To remain in prayer without obtaining any advantage is not lost time, but a season of great gain, because then we labour without interest, and only for the glory of God. And though at first it may seem as if we laboured in vain, it is not so; but it is like what happens to sons who work on their father's estate, and who, though at night they receive not wages for the day's work, yet at the end of the year they receive everything.

This is very like the prayer in the Garden, in which our Lord Jesus Christ requested–that the bitterness and difficulty He experienced in overcoming His human nature might be removed. He did not ask that His pains might be removed, but only the dislike with which He suffered them; and what He asked for the inferior part of man was, that the strength of the Spirit might be given to the flesh, that so its weakness might be strengthened. He was told that it was not expedient, but that He must drink the chalice–that is, overcome the cowardice and weakness of the flesh. And so we may understand that as He was truly God, so He was truly man, since even He felt those pains which other men did.

He that approaches to prayer, must needs be a man of labour, and must never grow weary during all the summer and fine weather, in providing provisions (like the ant) for the winter and the floods, that so he may not perish with hunger as other animals do, who are unprovided: he must look forward to the dreadful deluge of death and judgment.

In going to prayer, we should put on a wedding garment–that is, of rest, not of labour; and for such festal days, every one endeavours to procure costly garments; and to honour the feast, every one is accustomed to incur great expense; and they think all well bestowed when the feast goes off as well as they wished. One cannot be a learned man nor a courtier, without great expense and labour. Now to become a courtier of heaven, and to possess spiritual knowledge, cannot be effected without spending some time, and enduring some affliction of spirit.

I cannot now say any more to your Lordship; and I beg your pardon for the presumption I have used, in representing these truths to you. But however full this letter may be of defects and indiscretions, I am not wanting in the zeal I owe to you, as a loving servant of your Lordship, to whose holy prayers I commend myself. May our Lord preserve your Lordship, and enrich you with a manifold increase of His Grace. Amen.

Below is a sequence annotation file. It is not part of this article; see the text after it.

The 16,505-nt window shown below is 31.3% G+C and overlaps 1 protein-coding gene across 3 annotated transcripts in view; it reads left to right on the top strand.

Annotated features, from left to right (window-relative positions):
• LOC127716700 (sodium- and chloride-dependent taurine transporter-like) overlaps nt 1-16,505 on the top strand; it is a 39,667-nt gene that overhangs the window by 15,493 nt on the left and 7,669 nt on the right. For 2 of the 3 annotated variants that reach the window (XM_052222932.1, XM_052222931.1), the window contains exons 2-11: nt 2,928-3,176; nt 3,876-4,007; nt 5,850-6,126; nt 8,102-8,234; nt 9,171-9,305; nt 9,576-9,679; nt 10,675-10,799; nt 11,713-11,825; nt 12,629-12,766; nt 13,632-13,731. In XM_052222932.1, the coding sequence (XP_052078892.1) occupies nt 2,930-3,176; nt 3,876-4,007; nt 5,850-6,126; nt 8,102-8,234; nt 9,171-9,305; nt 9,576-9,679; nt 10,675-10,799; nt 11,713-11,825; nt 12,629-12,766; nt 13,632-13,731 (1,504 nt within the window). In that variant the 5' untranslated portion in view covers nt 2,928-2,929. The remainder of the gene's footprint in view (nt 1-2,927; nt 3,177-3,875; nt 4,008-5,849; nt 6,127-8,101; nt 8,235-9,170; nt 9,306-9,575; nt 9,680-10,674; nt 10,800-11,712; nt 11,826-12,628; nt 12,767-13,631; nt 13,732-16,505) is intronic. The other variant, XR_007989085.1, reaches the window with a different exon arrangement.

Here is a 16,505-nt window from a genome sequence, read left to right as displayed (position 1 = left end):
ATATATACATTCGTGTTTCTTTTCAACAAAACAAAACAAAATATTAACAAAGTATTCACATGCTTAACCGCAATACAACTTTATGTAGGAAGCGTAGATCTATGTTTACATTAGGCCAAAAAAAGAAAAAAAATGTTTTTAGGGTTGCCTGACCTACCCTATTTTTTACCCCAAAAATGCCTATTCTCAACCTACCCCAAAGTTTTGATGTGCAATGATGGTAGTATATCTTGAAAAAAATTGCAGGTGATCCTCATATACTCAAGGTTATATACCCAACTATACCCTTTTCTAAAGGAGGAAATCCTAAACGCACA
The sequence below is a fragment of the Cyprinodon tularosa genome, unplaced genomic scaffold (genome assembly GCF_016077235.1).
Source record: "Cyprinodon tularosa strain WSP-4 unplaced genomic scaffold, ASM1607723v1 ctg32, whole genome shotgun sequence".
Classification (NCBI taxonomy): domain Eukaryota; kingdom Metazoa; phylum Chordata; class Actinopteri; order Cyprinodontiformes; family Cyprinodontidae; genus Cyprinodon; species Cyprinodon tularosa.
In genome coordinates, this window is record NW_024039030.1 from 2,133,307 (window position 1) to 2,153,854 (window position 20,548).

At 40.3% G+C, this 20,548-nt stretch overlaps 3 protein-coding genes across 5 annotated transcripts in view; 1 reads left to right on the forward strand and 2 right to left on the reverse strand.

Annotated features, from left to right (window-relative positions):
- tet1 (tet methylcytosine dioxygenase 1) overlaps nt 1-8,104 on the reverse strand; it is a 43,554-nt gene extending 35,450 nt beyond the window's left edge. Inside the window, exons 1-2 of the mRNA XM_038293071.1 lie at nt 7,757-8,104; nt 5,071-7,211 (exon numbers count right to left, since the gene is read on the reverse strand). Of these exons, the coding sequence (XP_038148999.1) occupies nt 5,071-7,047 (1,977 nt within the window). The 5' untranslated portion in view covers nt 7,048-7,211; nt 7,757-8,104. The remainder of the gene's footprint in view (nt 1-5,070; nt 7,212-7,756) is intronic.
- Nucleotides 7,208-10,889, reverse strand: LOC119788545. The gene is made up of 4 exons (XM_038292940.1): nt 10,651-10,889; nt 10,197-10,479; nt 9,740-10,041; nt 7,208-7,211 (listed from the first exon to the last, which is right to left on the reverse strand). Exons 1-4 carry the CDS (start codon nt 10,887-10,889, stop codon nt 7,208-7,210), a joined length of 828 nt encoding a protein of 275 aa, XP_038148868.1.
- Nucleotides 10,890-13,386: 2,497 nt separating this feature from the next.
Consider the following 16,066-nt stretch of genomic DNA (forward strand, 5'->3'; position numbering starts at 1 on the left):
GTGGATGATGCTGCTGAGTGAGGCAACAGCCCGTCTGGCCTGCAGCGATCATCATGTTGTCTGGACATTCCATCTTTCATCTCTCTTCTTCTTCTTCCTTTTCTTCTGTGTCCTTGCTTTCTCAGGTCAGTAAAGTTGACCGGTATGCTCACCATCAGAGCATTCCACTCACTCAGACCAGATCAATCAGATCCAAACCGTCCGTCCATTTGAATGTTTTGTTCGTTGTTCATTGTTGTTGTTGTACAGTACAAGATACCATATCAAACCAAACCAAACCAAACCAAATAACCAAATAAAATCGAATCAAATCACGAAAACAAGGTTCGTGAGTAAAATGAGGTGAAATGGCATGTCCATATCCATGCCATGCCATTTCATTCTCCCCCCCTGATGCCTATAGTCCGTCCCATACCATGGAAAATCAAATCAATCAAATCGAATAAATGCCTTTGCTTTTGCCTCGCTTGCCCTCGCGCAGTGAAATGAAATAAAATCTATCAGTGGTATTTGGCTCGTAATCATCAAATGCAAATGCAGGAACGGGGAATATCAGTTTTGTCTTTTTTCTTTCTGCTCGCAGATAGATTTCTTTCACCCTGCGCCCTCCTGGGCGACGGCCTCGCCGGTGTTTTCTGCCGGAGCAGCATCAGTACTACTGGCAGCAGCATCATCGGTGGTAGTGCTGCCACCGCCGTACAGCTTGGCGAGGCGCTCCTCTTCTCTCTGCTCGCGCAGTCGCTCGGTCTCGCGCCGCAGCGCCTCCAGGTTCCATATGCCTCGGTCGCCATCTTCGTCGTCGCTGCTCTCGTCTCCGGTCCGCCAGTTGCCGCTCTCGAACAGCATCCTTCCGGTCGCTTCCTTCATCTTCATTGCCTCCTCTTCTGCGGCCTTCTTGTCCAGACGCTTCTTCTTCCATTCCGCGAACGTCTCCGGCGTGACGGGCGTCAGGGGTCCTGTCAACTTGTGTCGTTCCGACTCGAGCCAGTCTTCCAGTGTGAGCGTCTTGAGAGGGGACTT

Peace be with you!
Rosemarie, ocds

Monday, May 12, 2014



Readily trained or taught; teachable.

Docility is a much-needed gift to advance in the spiritual life. A person who is docile is a humble person. A docile person is open to spiritual direction and follows the advice of the spiritual director. A docile person is a holy person who is constantly at attention ready to be taught and led by the Holy Spirit. 

Here is what the Catechism of the Catholic Church says about the docile person:

1831 The seven gifts of the Holy Spirit are wisdom, understanding, counsel, fortitude, knowledge, piety, and fear of the Lord. They belong in their fullness to Christ, Son of David.109They complete and perfect the virtues of those who receive them. They make the faithful docile in readily obeying divine inspirations.

 Three acts which prepare the soul for docility to the Holy Spirit according to Fr. Reginald Garrigou-Lagrange, O.P.

1.  Obeying faithfully the will of God.

2.  Frequently renewing our resolution to follow the will of God in 

3.  Asking unceasingly the light and strength of the Holy Ghost to 
     accomplish the will of God.

From Catholic Answers Magazine
Article by Leon J. Suprenant

Docility comes from the Latin verb docere, which means "to teach." From docere we get the word "doctrine"—that which is taught...

And so we have the virtue of docility, which refers to our habitual attitude toward "doctors" who teach us "doctrine." In other words, it’s about how teachable or coachable we are. As we will see, this virtue has specific applicability to our relationship to the Church, which is our mother and teacher. But it also applies to our ability to be taught in every sphere of daily living.
Docility is the mean between the extremes of, on the one hand, an excessive, prideful self-reliance, and on the other hand, a passive, cowering submissiveness. It’s about seeking and making use of wisdom wherever it is found. Bl. Mother Teresa famously searched for the "hidden Jesus" in everyone, especially the poorest of the poor. I think it’s fair to say that the docile person searches for the "hidden wisdom" in others.